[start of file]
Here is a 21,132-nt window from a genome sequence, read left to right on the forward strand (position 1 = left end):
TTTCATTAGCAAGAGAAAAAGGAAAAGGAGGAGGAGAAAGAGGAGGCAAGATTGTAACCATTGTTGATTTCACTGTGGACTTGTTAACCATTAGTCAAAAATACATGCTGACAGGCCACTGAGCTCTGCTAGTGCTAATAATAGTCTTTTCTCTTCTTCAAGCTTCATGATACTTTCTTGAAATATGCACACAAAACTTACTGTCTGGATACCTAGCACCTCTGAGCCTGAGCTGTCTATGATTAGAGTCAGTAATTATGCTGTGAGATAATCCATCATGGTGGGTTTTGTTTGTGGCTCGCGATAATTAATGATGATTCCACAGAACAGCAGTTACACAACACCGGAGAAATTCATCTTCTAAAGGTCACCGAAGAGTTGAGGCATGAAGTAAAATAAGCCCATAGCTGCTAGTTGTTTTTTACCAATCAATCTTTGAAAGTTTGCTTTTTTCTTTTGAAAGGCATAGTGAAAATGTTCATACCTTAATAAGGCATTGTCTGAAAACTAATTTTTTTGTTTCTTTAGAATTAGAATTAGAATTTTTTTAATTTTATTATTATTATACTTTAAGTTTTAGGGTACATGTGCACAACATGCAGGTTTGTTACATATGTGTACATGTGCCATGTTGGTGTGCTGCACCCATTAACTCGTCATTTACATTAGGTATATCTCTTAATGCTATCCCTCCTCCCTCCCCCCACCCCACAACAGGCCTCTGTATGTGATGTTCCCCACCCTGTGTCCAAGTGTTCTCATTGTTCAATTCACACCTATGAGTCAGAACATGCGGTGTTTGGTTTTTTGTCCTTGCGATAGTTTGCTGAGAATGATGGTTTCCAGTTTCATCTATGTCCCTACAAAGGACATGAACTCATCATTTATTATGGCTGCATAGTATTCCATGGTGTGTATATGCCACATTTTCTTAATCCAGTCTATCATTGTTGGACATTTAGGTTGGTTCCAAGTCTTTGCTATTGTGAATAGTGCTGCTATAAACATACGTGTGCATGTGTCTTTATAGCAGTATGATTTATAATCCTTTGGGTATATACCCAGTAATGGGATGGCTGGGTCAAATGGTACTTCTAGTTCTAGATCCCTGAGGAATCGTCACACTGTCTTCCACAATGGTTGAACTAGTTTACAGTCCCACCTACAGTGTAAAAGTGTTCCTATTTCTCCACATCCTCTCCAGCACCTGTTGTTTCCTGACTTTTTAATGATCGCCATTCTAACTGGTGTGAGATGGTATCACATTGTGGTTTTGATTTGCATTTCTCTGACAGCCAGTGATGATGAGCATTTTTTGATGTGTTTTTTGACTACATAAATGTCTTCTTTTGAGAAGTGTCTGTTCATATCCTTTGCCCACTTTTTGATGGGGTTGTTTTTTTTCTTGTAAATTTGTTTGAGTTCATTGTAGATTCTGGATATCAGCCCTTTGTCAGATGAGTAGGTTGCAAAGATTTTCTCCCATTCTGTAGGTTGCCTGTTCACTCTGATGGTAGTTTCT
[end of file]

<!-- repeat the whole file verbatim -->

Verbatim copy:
Here is a 21,132-nt window from a genome sequence, read left to right on the forward strand (position 1 = left end):
TTTCATTAGCAAGAGAAAAAGGAAAAGGAGGAGGAGAAAGAGGAGGCAAGATTGTAACCATTGTTGATTTCACTGTGGACTTGTTAACCATTAGTCAAAAATACATGCTGACAGGCCACTGAGCTCTGCTAGTGCTAATAATAGTCTTTTCTCTTCTTCAAGCTTCATGATACTTTCTTGAAATATGCACACAAAACTTACTGTCTGGATACCTAGCACCTCTGAGCCTGAGCTGTCTATGATTAGAGTCAGTAATTATGCTGTGAGATAATCCATCATGGTGGGTTTTGTTTGTGGCTCGCGATAATTAATGATGATTCCACAGAACAGCAGTTACACAACACCGGAGAAATTCATCTTCTAAAGGTCACCGAAGAGTTGAGGCATGAAGTAAAATAAGCCCATAGCTGCTAGTTGTTTTTTACCAATCAATCTTTGAAAGTTTGCTTTTTTCTTTTGAAAGGCATAGTGAAAATGTTCATACCTTAATAAGGCATTGTCTGAAAACTAATTTTTTTGTTTCTTTAGAATTAGAATTAGAATTTTTTTAATTTTATTATTATTATACTTTAAGTTTTAGGGTACATGTGCACAACATGCAGGTTTGTTACATATGTGTACATGTGCCATGTTGGTGTGCTGCACCCATTAACTCGTCATTTACATTAGGTATATCTCTTAATGCTATCCCTCCTCCCTCCCCCCACCCCACAACAGGCCTCTGTATGTGATGTTCCCCACCCTGTGTCCAAGTGTTCTCATTGTTCAATTCACACCTATGAGTCAGAACATGCGGTGTTTGGTTTTTTGTCCTTGCGATAGTTTGCTGAGAATGATGGTTTCCAGTTTCATCTATGTCCCTACAAAGGACATGAACTCATCATTTATTATGGCTGCATAGTATTCCATGGTGTGTATATGCCACATTTTCTTAATCCAGTCTATCATTGTTGGACATTTAGGTTGGTTCCAAGTCTTTGCTATTGTGAATAGTGCTGCTATAAACATACGTGTGCATGTGTCTTTATAGCAGTATGATTTATAATCCTTTGGGTATATACCCAGTAATGGGATGGCTGGGTCAAATGGTACTTCTAGTTCTAGATCCCTGAGGAATCGTCACACTGTCTTCCACAATGGTTGAACTAGTTTACAGTCCCACCTACAGTGTAAAAGTGTTCCTATTTCTCCACATCCTCTCCAGCACCTGTTGTTTCCTGACTTTTTAATGATCGCCATTCTAACTGGTGTGAGATGGTATCACATTGTGGTTTTGATTTGCATTTCTCTGACAGCCAGTGATGATGAGCATTTTTTGATGTGTTTTTTGACTACATAAATGTCTTCTTTTGAGAAGTGTCTGTTCATATCCTTTGCCCACTTTTTGATGGGGTTGTTTTTTTTCTTGTAAATTTGTTTGAGTTCATTGTAGATTCTGGATATCAGCCCTTTGTCAGATGAGTAGGTTGCAAAGATTTTCTCCCATTCTGTAGGTTGCCTGTTCACTCTGATGGTAGTTTCT